FIG. 10 is a diagrammatic sectional view taken along the section line 10-10 in FIG. 9.

DETAILED DESCRIPTION

FIG. 1 is a diagrammatic bottom view of an apparatus that is a firearm accessory mount 10 embodying aspects of the present invention. FIG. 2 is a diagrammatic sectional view taken along the section line 2-2 in FIG. 1. In the following discussion, words such as up, down, top, bottom, horizontal and vertical are used in relation to the normal operation orientation of the accessory mount 10, but it will be understood that this is for convenience and is not to be considered limiting. The accessory mount 10 is used to removably mount a not-illustrated accessory on the mounting rail 12 (FIG. 2) of a not-illustrated firearm, such as a rifle. The most common type of accessory is an aftermarket sight or scope, or in other words a device that is used to increase the accuracy with which the firearm can be aimed at a target. However, the accessory mount 10 can be used not only for a sight or scope, but also for any of a variety of other accessories.

The rail 12 in FIG. 2 is a conventional type of rail that is commonly known in the art as a “Picatinny” rail. Although the Picatinny rail is effectively an industry standard, the industry specification for the Picatinny rail is not particularly precise. For example, it includes a drawing that has some dimensional errors. As a result, Picatinny rails vary somewhat in dimension from manufacturer to manufacturer, and even among different versions of a Picatinny rail made by the same manufacturer. With reference to FIG. 2, the rail 12 is elongate in a horizontal direction perpendicular to the plane of FIG. 2. This direction is indicated diagrammatically in FIG. 1 by a broken line 16. The rail 12 has opposite side edges 13 and 14 that extend parallel to each other and to the direction 16. The side edges 13 and 14 each taper outwardly, and would end in a sharp corner or point, except that there is a chamfer or bevel surface extending along the outer end.

The accessory mount 10 has a main part or base 21. The base 21 is also sometimes referred to as a cover. FIG. 3 is a diagrammatic perspective bottom view of the main part 21. In the disclosed embodiment, the main part 21 is made of aluminum or an aluminum alloy, but it could alternatively be made of any other suitable material. A groove-like channel 23 is provided in the bottom of the main part 21. The channel 23 extends parallel to the direction 16, and is open at each end. The channel 23 has a flat inner surface 24, and two sides 27 and 28. The side 27 has two surfaces that intersect approximately at a right angle, to define a V-shaped groove. As shown in FIG. 2, this groove can slidably receive the outwardly tapered edge 13 of the rail 12. The other side of the channel 23 is defined by a surface 28 that is inclined at an angle of approximately 45° with respect to the inner surface 24, and that can slidably engage a surface on the edge 14 of the rail 12. Thus, the rail 12 can be received within the channel 23, and the accessory mount 10 is capable of sliding movement along the rail 12 in directions parallel to the line 16, until the accessory mount is securely clamped to the rail in a manner described later. With reference to FIGS. 1 and 3, a projection 33 is disposed within the channel 23, and extends downwardly from the inner surface 24. When the accessory mount 10 is securely clamped to the Picatinny rail 12, the projection 33 can engage any of several not-illustrated recesses provided at spaced locations along the length of the rail 12, in order to prevent sliding movement of the base 21 on the rail 12.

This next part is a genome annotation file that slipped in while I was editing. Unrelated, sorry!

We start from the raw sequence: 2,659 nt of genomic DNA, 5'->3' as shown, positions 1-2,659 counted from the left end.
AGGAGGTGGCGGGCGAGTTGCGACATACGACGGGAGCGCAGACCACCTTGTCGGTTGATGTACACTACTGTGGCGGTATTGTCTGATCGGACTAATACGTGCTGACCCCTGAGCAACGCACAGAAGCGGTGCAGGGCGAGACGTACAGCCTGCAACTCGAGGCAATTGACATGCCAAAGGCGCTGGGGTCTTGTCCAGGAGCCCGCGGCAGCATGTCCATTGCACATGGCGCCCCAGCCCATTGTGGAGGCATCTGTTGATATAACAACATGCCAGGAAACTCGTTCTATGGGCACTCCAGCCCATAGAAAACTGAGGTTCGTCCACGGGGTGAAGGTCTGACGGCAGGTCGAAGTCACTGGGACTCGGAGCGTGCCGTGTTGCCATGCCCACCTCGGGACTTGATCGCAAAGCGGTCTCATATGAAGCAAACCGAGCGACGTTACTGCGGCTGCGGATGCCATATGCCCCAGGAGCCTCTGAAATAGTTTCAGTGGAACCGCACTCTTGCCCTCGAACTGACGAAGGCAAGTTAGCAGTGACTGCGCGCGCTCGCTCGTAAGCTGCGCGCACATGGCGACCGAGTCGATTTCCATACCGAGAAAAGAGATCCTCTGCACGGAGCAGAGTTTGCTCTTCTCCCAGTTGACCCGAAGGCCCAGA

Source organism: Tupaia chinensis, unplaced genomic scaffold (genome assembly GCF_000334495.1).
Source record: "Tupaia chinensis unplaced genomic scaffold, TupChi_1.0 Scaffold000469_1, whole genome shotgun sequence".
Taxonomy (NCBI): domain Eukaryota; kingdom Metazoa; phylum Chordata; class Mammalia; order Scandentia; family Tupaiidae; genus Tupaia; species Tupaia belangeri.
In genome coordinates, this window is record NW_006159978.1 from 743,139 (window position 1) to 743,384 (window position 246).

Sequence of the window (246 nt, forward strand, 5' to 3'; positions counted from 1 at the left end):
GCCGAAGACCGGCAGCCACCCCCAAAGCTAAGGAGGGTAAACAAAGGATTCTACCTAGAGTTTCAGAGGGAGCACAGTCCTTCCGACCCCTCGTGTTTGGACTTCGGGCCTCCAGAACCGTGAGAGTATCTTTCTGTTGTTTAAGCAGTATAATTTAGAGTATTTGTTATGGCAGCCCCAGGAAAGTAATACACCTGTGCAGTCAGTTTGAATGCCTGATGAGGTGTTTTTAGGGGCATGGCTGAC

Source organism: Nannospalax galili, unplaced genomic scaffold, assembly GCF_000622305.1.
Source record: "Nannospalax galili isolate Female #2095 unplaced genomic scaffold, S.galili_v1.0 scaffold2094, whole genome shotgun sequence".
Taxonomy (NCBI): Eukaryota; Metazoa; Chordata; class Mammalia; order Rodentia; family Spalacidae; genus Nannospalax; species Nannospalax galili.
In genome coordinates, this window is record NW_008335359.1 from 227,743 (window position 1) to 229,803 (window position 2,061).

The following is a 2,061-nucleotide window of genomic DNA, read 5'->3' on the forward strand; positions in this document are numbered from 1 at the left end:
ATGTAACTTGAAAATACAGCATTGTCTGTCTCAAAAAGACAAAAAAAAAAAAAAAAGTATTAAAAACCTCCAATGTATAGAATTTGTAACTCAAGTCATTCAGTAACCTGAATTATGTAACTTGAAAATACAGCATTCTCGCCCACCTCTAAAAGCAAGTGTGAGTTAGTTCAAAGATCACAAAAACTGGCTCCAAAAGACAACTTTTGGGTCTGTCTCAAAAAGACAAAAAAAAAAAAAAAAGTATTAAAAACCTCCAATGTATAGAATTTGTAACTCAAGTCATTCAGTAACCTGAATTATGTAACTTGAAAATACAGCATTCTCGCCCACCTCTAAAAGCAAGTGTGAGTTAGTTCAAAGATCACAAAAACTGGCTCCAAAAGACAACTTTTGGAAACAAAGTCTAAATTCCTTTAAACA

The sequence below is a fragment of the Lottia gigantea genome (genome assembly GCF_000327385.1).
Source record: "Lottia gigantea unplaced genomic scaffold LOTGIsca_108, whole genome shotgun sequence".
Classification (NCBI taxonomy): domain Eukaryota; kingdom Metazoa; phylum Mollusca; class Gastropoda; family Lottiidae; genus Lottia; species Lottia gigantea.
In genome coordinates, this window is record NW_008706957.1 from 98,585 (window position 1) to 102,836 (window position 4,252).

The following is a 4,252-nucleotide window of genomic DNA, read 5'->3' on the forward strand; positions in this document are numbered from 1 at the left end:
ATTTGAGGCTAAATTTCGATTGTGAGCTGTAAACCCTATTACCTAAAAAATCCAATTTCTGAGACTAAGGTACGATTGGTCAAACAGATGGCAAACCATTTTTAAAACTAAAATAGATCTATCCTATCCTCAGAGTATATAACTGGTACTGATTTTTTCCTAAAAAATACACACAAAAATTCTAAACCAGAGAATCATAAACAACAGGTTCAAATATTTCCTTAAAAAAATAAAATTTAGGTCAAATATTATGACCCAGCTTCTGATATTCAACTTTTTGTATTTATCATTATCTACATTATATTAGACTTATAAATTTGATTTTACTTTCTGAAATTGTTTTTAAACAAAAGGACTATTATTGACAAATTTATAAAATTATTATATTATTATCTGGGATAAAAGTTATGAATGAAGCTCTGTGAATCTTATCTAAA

The base 21 has a downwardly-facing flat surface 38 that extends horizontally outwardly from the lower edge of the side 28 of the channel 23. A short distance outwardly from the side 28, the base 21 has a threaded cylindrical opening 36 that extends vertically upwardly from the surface 38. The opening 36 does not extend all the way through the base 21. The base 21 also has in the surface 38 a shallow annular groove 37 that concentrically encircles the opening 36, a short distance radially outwardly from the opening 36.